"Identification Parades It is not desirable that Judicial Officers should associate themselves with identification parades. All Civil Judges and Judicial Magistrates are, therefore, directed that they should not participate in identification parades which are conducted by the police for investigation purposes. In this connection, order in the Government Circular, Home Department, No. MIS. 1054/84588 dated 22nd April, 1955, is reproduced below for the information of the Civil Judges and Judicial Magistrates: In the Judgment delivered by the Supreme Court in Ramkishan vs. Bombay State AIR 1955 SC 104, it has been held that the statements made before police officers by witnesses at the time of identification parades are statements to the Police, and as such are hit by Section 162 of the Code of Criminal Procedure, 1898. In view of that ruling, it is necessary that such parades are not conducted in the presence of Police Officers. The alternative is to take the help of the Magistrates or leave the matter in the hands of panch witnesses. There would be serious difficulties in panch witnesses conducting parades successfully.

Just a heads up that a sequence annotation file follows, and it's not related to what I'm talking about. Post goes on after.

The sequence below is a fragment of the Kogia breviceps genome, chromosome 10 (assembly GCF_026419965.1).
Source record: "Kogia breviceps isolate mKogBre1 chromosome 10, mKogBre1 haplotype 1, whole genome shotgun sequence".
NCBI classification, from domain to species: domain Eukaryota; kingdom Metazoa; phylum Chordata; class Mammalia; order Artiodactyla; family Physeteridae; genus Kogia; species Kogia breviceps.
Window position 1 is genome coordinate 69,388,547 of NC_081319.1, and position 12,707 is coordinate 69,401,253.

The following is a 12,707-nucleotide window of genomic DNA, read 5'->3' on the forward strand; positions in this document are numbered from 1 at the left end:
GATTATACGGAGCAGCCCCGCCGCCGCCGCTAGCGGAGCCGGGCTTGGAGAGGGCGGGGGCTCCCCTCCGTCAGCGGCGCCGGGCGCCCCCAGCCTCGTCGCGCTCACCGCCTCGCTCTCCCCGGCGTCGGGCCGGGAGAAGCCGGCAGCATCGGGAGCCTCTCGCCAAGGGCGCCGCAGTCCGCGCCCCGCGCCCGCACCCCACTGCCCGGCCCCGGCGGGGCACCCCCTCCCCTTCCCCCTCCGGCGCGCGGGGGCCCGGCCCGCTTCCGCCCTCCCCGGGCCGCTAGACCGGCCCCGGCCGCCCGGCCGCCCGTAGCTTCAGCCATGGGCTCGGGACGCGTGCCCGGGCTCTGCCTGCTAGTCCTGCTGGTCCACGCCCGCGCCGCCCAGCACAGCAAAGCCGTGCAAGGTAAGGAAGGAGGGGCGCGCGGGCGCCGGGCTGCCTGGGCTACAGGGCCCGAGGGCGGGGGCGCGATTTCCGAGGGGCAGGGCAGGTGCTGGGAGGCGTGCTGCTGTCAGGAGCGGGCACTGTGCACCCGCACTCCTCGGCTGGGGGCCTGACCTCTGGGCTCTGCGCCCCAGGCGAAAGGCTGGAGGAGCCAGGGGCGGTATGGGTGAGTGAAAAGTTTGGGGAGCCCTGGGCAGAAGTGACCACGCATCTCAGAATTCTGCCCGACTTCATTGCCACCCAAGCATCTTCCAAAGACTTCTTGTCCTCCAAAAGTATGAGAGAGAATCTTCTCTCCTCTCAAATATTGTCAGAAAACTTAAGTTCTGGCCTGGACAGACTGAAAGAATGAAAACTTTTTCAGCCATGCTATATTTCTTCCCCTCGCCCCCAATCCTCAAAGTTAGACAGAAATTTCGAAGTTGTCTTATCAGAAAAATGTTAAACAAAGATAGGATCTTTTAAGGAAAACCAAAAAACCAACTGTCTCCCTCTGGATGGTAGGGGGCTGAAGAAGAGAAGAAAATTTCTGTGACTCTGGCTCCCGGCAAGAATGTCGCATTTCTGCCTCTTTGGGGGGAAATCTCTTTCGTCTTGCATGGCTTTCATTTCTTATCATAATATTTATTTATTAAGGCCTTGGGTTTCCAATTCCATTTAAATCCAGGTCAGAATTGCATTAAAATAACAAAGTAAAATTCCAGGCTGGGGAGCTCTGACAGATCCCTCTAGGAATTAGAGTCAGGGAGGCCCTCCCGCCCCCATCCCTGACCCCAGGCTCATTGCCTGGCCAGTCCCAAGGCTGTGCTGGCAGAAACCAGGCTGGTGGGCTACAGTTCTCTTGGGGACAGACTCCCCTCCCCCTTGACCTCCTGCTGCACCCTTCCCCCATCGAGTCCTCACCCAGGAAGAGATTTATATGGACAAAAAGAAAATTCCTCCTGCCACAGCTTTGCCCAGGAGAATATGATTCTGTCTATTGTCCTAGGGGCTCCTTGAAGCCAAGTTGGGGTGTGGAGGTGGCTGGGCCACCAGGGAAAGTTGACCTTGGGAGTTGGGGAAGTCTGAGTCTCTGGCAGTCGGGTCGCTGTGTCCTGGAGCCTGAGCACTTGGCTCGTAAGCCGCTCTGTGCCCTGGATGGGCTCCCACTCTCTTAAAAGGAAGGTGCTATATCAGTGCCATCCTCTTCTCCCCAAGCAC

In regard to Magistrates, it is not feasible to associate Judicial Magistrates with such parades. The only practicable course, therefore, is to conduct the parades under Executive Magistrates and Honorary Magistrates (not doing judicial work). Government is accordingly pleased to direct that the Police Officers concerned should obtain the help of Executive Magistrates and Honorary Magistrates in holding identification parades." (emphasis added) The Criminal Manual requires that a non-judicial Magistrate (i.e.including an SEM) should preferably conduct identification parades ofaccused persons. The Criminal Manual has adopted the principles enumeratedby Archibold in his treatise "Criminal Pleading, Evidence and Practice" andstates that such principles would apply mutatis mutandis to identificationparades with suitable variations.

These guidelines include:

a) Identification parade should appear fair and precaution must be taken to exclude any suspicion of unfairness or risk of incorrect identification.

b) Officer concerned with the suspect must not take part in the parade.